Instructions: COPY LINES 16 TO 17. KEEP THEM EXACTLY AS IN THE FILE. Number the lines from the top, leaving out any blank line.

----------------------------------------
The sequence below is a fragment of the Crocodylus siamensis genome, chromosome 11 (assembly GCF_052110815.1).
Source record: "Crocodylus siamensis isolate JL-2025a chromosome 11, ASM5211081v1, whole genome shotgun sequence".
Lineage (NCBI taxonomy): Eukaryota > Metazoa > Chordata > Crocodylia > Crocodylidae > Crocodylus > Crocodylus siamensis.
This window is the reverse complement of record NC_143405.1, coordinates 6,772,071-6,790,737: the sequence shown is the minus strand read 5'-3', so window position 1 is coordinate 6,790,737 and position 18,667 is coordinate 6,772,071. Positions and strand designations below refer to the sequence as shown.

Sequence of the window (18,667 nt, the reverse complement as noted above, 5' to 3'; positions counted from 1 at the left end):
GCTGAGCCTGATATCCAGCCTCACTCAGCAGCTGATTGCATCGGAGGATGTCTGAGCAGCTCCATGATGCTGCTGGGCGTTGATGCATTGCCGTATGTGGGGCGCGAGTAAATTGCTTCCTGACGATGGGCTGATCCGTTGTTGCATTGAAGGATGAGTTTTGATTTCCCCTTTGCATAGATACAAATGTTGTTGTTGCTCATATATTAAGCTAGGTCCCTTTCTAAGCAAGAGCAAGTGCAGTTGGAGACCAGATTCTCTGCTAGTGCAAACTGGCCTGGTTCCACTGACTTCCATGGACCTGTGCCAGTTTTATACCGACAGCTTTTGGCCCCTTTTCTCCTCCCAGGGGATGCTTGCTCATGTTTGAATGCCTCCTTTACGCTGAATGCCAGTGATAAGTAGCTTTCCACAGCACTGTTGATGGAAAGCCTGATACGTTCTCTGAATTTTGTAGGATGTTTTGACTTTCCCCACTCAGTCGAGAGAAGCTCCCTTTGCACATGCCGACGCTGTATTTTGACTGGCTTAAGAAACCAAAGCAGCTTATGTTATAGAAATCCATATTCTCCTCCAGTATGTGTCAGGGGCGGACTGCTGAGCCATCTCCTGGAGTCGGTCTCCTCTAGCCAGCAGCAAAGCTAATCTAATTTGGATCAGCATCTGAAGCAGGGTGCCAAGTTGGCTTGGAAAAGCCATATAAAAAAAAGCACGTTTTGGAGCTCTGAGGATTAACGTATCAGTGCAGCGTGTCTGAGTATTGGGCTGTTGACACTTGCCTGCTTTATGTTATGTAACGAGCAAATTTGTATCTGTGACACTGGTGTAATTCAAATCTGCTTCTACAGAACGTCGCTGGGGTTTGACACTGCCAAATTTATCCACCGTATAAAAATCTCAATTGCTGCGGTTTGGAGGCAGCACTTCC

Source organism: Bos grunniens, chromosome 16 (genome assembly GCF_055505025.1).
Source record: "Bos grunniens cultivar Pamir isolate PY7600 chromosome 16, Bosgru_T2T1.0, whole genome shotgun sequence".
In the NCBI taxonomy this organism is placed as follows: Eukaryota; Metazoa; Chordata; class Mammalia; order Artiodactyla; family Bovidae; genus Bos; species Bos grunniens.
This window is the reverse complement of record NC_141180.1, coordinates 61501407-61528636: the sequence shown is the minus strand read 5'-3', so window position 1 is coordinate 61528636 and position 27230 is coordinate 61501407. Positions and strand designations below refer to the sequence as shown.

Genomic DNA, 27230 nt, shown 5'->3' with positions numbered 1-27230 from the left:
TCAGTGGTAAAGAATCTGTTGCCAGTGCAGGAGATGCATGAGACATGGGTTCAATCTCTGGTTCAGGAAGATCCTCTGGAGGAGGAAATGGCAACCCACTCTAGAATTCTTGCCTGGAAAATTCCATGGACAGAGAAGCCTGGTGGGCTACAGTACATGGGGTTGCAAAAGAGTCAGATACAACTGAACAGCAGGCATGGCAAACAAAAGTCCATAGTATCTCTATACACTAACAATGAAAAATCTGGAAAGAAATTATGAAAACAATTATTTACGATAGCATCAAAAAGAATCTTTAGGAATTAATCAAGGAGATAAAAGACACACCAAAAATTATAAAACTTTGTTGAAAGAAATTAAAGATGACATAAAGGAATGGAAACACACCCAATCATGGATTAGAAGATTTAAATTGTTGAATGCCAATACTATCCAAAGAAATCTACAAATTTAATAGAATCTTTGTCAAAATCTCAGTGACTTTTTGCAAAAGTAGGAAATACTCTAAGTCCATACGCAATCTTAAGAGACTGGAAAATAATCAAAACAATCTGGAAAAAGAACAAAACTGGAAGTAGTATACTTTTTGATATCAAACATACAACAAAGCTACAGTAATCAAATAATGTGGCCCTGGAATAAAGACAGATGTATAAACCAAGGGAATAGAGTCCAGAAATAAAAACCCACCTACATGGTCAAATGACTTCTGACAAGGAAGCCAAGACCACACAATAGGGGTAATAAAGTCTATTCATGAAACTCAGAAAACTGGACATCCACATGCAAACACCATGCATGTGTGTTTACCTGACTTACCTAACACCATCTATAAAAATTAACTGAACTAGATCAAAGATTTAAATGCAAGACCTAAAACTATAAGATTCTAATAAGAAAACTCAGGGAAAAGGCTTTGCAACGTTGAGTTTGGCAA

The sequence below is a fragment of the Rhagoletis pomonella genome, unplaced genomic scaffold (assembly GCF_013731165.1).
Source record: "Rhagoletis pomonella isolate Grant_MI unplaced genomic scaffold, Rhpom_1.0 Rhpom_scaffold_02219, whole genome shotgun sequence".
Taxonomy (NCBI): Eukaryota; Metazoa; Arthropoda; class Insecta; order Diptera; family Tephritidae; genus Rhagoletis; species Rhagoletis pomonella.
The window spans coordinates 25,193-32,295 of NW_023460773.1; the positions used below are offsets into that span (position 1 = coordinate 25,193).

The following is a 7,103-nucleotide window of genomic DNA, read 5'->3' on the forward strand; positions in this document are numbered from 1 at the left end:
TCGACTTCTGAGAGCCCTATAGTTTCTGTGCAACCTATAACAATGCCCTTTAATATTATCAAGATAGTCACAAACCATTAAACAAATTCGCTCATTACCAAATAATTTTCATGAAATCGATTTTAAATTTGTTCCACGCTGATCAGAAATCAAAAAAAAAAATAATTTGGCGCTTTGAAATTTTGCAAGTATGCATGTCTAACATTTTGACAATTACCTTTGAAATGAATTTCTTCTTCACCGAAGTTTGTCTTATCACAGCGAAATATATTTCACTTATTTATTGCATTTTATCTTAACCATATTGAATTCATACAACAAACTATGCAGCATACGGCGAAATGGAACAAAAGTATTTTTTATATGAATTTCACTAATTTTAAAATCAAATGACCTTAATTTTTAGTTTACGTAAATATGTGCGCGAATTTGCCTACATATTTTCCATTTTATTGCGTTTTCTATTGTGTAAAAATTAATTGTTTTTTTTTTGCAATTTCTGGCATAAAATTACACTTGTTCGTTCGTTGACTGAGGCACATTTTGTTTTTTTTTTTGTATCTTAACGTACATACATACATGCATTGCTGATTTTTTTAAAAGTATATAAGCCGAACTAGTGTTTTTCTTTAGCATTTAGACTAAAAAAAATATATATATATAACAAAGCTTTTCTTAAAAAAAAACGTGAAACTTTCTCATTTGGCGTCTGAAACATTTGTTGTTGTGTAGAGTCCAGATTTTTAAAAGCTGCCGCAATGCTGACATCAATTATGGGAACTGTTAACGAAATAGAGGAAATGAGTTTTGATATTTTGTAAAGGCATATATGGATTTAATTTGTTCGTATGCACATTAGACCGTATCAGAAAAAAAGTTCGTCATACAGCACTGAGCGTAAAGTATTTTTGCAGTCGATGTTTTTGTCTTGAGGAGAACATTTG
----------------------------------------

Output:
The window spans coordinates 25,193-32,295 of NW_023460773.1; the positions used below are offsets into that span (position 1 = coordinate 25,193).

The following is a 7,103-nucleotide window of genomic DNA, read 5'->3' on the forward strand; positions in this document are numbered from 1 at the left end: